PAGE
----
HONOLULU (KHON2) — New data from the labor department shows America’s inflation rate in April dipped slightly from March, but still sits at 8.3%.

Many Hawaii families have felt the crunch. That includes a single mother, priced out of her current home, and looking for somewhere to go.

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Leza Kotich has three public school children in East Honolulu.

“I want to try to keep things the same and as normal as possible for them. If that means I don’t get to eat that day, so be it,” Kotich said.

Recently divorced, Kotich said her rent has increased by nearly $1,000 a month in the past couple of years, $500 a month alone this year. The high cost is now forcing her out.

She said she can’t find a place to rent that is in her children’s school district.

“It’s making it tough for a single mom to make a living and provide for her kids and I’m searching — trying to search for a new place,” Kotich said. “But it’s very difficult when you have three children and you’re a single mom and you have two pets that you love dearly that you’ve had for 14 years.”

It’s a story many have heard before, especially recently. Even working-class folks are now struggling mightily in the islands.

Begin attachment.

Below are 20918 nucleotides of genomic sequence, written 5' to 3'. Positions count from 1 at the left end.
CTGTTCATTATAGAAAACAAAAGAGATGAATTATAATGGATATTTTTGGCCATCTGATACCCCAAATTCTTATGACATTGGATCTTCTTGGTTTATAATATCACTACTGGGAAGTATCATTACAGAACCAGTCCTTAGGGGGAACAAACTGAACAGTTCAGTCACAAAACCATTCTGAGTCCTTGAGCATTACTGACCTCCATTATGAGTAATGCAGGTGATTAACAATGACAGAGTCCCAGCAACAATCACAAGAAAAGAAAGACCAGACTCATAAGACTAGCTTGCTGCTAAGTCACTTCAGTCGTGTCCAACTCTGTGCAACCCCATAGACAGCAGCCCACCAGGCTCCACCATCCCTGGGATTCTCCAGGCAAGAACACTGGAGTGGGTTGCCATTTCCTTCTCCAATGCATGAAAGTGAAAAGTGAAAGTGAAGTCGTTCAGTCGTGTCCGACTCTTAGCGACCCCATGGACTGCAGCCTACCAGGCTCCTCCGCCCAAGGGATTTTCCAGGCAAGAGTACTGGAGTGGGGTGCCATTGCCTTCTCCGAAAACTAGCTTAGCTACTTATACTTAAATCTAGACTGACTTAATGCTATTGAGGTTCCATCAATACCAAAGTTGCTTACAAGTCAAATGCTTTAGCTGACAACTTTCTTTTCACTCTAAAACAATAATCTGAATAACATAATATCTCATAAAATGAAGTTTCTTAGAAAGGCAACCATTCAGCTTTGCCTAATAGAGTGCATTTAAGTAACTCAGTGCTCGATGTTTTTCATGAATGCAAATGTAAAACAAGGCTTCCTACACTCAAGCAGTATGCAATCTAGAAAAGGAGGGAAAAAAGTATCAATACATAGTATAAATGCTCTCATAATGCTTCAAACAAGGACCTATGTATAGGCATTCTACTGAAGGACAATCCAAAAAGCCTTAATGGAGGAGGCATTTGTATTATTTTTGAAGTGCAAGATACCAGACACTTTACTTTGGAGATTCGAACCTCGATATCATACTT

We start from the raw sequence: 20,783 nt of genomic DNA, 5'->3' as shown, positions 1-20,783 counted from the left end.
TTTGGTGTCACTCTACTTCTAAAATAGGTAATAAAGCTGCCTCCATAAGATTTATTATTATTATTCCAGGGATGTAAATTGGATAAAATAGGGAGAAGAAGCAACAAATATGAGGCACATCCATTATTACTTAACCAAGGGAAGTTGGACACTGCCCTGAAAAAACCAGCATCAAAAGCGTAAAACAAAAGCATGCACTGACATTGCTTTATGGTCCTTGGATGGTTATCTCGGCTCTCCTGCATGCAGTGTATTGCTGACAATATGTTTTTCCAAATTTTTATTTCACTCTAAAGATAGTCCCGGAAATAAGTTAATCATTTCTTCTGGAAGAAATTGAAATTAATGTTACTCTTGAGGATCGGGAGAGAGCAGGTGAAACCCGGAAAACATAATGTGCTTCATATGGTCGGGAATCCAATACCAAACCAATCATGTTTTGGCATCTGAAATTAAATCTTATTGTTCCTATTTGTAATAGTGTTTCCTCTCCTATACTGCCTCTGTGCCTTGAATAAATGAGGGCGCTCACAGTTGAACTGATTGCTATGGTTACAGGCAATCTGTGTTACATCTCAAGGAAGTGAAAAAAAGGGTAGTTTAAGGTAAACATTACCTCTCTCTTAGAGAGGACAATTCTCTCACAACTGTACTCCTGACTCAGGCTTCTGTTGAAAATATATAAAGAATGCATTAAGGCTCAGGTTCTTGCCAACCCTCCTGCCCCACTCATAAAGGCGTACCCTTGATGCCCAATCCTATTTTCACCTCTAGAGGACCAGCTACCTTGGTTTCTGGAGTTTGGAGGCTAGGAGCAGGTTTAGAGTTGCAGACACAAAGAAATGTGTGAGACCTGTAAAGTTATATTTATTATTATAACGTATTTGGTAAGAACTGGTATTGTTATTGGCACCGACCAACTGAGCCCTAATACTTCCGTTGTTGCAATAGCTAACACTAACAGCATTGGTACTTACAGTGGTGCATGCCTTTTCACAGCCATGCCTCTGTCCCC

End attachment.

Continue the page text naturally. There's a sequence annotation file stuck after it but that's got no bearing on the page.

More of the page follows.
“Frankly, professionals are not able to afford it here and it’s not going to go away overnight,” Hawaii State Senate Housing Committee chair Stanley Chang said. “The only answer is building enough to meet demand, building it enough for all the moms out there — for all the local folks out there. And that’s going to take years.”

During this legislative session, the state passed $300 million to the rental housing revolving fund. The City and County of Honolulu also offers rental as well as utility relief for those who qualify.

Sen. Chang wants to use some of that to kick start social housing along the rail corridor, which he calls public school for housing.

“Really low cost 99-year leasehold condos being built on state lands near the rail stations and available to pretty much everyone statewide regardless of income as long as you’d be willing to be an owner-occupant, own no other real property, and of course be a resident of Hawaii,” Chang said.

Kotich said for now, finding her next home might mean making some sacrifices.

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“I know that if I don’t get lucky enough to find another place in this particular area I might have to switch it up and move to a different part of town which I don’t want to do because I do have one child who’s in high school,” said Kotich.

If you have or know someone who has a rental property available in East Honolulu, you can email Kotich.